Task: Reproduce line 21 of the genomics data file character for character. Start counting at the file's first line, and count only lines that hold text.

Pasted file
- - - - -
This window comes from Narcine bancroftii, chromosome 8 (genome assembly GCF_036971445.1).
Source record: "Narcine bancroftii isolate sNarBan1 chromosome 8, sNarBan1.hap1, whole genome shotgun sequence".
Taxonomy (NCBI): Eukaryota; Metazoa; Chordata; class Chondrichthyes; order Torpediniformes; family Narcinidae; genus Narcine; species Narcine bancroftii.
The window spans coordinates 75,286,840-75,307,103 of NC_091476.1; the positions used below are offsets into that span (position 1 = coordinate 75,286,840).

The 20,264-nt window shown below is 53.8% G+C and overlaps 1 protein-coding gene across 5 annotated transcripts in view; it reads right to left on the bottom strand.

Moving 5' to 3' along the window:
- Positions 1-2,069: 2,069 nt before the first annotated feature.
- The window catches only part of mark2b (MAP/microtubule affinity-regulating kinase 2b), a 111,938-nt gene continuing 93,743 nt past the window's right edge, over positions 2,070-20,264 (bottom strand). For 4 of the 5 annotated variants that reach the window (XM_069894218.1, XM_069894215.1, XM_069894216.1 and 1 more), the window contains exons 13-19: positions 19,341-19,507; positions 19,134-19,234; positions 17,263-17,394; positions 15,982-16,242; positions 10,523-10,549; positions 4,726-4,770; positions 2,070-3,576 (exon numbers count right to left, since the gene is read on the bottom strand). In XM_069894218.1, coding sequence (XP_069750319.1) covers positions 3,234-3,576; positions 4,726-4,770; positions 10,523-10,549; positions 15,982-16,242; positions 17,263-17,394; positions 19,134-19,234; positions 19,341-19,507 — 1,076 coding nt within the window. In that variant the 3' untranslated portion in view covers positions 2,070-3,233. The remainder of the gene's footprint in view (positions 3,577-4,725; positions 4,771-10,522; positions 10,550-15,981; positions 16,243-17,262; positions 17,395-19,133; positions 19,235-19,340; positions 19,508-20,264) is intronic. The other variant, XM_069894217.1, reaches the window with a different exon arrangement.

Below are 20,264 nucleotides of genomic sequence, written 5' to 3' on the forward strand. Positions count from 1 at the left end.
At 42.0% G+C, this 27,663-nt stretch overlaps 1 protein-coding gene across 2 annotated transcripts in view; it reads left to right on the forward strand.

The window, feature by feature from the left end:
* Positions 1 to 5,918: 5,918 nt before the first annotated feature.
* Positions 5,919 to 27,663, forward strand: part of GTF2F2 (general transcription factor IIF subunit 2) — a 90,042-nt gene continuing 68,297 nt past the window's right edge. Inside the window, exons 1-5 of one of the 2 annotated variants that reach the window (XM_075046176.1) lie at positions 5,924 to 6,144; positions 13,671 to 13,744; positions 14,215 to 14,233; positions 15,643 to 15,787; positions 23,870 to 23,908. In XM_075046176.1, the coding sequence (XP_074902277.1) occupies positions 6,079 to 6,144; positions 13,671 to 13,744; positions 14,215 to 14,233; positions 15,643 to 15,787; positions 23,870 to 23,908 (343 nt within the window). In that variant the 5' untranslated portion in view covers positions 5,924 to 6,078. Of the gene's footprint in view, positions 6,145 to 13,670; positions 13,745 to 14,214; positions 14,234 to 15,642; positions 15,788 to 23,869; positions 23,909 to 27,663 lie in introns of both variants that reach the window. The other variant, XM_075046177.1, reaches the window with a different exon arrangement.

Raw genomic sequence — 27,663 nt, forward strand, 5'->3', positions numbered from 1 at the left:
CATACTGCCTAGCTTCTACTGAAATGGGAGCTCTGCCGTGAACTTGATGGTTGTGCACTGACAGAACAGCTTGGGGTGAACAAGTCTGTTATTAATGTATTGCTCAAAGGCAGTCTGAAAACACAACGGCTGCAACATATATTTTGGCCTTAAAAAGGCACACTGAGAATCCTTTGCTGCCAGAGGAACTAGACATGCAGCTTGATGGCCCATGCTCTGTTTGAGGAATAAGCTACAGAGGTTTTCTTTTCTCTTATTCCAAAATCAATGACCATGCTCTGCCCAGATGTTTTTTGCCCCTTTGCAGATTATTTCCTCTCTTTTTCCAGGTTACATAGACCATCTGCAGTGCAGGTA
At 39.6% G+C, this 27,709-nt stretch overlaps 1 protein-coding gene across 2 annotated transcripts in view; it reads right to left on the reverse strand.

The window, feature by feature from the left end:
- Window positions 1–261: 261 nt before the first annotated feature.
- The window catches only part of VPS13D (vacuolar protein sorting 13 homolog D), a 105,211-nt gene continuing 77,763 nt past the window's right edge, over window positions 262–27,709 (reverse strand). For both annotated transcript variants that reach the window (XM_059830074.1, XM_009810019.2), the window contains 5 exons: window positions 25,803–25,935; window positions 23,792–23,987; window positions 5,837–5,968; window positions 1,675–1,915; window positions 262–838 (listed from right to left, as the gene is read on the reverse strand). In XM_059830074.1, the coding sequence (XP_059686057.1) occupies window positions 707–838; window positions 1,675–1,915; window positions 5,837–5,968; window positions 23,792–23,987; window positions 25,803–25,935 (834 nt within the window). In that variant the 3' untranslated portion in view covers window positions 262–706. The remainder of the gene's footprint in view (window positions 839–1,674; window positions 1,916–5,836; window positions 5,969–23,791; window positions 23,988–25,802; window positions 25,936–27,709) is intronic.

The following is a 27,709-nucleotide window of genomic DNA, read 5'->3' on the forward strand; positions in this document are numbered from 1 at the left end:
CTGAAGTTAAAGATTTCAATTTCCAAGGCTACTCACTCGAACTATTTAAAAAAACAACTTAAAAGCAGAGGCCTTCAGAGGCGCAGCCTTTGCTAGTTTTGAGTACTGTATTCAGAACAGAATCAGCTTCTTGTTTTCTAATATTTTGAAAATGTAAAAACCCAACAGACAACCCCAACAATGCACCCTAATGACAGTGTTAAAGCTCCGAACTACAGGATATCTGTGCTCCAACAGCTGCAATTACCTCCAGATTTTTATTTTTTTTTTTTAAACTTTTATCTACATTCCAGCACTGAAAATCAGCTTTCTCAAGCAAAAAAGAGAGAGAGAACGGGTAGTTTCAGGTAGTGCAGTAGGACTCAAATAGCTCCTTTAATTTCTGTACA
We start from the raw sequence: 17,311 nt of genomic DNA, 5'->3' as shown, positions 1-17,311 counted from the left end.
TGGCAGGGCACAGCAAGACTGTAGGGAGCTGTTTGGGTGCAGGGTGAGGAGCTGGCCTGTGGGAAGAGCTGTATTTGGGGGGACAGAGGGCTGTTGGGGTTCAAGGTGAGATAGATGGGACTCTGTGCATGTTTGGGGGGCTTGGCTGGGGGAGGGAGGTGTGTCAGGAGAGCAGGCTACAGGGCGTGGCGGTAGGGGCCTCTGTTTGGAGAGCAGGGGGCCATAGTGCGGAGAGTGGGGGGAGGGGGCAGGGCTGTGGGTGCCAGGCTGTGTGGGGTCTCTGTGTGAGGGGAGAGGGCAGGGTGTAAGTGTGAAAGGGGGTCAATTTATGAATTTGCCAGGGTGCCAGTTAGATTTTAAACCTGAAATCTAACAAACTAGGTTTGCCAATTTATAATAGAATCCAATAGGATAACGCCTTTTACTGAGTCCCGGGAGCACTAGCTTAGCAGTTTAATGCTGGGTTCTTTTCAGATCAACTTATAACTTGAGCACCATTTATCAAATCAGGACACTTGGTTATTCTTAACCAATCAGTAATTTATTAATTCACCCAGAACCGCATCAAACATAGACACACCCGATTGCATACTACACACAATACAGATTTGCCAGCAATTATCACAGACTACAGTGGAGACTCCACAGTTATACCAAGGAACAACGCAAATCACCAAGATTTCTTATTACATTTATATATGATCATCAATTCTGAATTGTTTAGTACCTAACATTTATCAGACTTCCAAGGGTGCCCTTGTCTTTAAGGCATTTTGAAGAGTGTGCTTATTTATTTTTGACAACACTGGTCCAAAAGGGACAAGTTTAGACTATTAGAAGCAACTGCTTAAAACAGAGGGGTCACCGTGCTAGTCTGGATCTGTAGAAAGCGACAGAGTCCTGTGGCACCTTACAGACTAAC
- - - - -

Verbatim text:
CTGAAGTTAAAGATTTCAATTTCCAAGGCTACTCACTCGAACTATTTAAAAAAACAACTTAAAAGCAGAGGCCTTCAGAGGCGCAGCCTTTGCTAGTTTTGAGTACTGTATTCAGAACAGAATCAGCTTCTTGTTTTCTAATATTTTGAAAATGTAAAAACCCAACAGACAACCCCAACAATGCACCCTAATGACAGTGTTAAAGCTCCGAACTACAGGATATCTGTGCTCCAACAGCTGCAATTACCTCCAGATTTTTATTTTTTTTTTTTAAACTTTTATCTACATTCCAGCACTGAAAATCAGCTTTCTCAAGCAAAAAAGAGAGAGAGAACGGGTAGTTTCAGGTAGTGCAGTAGGACTCAAATAGCTCCTTTAATTTCTGTACA